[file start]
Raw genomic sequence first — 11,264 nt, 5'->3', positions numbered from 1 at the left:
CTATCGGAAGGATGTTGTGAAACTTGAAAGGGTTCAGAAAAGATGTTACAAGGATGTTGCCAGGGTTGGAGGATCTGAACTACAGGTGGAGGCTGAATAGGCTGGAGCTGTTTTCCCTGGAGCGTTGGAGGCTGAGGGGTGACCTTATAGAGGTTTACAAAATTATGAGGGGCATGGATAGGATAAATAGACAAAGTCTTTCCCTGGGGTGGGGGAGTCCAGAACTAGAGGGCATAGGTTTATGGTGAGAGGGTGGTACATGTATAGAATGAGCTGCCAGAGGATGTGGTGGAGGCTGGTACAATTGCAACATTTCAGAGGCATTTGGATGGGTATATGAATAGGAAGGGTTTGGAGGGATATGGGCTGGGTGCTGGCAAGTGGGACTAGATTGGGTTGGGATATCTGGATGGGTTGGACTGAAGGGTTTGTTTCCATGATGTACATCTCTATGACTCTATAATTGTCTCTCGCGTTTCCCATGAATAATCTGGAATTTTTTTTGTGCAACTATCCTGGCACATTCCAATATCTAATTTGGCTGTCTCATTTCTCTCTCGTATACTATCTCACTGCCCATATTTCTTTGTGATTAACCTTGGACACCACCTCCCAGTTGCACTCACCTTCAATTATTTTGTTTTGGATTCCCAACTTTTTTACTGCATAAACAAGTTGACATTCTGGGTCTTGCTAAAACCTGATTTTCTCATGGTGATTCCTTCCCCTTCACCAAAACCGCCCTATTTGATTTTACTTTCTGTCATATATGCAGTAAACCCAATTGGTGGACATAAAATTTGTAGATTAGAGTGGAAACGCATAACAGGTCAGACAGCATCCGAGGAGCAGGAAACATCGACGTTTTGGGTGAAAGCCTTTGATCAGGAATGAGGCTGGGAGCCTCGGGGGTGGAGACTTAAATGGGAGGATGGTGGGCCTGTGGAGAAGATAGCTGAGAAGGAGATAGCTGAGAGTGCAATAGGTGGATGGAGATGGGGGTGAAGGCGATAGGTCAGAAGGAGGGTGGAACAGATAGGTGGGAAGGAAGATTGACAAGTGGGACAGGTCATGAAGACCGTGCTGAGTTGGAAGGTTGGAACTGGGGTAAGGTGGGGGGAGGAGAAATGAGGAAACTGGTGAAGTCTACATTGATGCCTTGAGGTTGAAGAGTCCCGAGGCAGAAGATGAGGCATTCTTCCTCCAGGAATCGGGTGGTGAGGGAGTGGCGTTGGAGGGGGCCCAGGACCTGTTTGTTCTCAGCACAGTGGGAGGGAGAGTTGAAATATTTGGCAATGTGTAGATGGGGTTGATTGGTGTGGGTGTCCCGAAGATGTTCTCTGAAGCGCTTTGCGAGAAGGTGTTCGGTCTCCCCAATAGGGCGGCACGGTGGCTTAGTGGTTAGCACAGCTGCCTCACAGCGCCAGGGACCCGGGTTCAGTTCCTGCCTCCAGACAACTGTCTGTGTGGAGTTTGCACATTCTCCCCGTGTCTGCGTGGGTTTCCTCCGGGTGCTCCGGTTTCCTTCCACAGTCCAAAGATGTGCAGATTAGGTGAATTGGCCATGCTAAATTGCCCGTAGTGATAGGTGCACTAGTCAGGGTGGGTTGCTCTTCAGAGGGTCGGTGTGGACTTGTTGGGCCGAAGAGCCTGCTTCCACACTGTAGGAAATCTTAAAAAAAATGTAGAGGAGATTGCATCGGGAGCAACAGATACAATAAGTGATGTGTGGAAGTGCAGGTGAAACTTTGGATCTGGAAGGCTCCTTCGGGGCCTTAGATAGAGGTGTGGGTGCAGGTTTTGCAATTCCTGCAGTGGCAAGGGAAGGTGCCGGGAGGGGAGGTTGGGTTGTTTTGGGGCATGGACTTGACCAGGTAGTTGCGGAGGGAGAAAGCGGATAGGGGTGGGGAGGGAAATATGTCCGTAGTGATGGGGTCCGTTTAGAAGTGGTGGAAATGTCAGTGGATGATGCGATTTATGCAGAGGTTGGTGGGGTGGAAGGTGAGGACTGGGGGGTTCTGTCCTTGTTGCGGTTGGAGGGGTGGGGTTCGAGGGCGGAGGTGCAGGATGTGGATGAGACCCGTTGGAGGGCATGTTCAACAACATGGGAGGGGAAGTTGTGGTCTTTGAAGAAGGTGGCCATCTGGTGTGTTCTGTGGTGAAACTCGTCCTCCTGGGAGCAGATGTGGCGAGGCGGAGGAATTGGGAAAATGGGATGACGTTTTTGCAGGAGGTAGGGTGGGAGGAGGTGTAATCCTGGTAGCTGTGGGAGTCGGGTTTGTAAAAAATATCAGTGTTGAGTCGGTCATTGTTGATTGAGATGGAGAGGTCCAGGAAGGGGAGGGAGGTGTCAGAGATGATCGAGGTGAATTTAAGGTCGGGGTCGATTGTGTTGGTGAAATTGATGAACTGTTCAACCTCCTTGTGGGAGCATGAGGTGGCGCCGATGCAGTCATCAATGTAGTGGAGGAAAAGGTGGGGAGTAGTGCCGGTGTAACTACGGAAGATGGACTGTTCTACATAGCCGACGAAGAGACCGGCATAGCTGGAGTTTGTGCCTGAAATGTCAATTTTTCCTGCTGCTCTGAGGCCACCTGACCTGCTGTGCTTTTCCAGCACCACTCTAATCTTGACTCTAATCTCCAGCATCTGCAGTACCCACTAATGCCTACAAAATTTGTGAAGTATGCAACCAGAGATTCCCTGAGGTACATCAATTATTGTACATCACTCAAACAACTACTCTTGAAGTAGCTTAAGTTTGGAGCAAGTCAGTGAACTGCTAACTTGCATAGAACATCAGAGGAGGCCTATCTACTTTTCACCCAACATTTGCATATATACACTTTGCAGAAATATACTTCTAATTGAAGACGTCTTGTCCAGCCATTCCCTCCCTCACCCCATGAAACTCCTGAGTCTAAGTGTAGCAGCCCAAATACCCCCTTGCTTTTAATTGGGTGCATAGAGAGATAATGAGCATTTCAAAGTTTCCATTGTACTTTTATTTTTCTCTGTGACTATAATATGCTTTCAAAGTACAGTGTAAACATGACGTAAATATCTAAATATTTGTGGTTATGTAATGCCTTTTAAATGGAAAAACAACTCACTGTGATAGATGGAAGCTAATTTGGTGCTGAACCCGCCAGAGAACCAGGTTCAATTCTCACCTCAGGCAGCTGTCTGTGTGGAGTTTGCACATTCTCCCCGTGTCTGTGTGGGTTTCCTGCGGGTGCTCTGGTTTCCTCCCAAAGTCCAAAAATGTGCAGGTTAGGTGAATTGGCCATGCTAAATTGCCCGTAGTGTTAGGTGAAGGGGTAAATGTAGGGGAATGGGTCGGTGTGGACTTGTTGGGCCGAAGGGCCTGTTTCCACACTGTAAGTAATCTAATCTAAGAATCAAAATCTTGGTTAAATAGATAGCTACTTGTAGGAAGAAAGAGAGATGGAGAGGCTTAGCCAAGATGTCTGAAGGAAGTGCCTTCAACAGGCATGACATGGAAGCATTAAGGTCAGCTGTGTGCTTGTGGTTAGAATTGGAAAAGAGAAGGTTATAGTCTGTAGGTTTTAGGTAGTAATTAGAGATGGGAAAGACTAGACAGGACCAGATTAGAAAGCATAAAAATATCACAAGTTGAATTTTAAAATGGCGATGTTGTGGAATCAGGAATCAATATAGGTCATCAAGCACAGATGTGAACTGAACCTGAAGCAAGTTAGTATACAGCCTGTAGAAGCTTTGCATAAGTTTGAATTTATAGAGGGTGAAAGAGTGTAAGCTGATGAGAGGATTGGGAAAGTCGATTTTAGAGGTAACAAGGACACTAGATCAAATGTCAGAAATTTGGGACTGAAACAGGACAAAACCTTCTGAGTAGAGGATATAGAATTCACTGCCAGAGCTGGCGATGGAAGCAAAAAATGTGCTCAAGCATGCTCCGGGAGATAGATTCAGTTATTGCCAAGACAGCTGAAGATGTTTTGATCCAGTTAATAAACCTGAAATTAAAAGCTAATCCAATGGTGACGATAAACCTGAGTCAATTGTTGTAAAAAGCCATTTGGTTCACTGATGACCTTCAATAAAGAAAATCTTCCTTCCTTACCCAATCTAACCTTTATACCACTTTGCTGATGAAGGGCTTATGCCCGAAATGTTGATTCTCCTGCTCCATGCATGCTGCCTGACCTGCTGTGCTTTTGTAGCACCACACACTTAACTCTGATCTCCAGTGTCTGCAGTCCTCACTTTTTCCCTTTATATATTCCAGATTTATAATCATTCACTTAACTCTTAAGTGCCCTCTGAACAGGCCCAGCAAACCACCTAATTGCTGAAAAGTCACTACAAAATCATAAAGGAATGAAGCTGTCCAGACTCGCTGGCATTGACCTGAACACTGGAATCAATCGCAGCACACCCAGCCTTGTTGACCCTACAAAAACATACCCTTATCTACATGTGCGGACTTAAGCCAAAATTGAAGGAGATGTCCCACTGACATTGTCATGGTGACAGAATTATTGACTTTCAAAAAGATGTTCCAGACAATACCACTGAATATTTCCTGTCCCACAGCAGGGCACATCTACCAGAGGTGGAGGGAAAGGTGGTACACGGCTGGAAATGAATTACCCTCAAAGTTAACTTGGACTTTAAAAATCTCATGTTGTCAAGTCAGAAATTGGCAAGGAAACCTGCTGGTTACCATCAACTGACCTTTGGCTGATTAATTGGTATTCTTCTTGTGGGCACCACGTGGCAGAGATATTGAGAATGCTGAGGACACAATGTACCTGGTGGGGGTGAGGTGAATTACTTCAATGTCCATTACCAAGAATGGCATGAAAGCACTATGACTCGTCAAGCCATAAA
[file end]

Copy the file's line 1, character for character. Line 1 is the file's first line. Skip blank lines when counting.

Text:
Raw genomic sequence first — 11,264 nt, 5'->3', positions numbered from 1 at the left: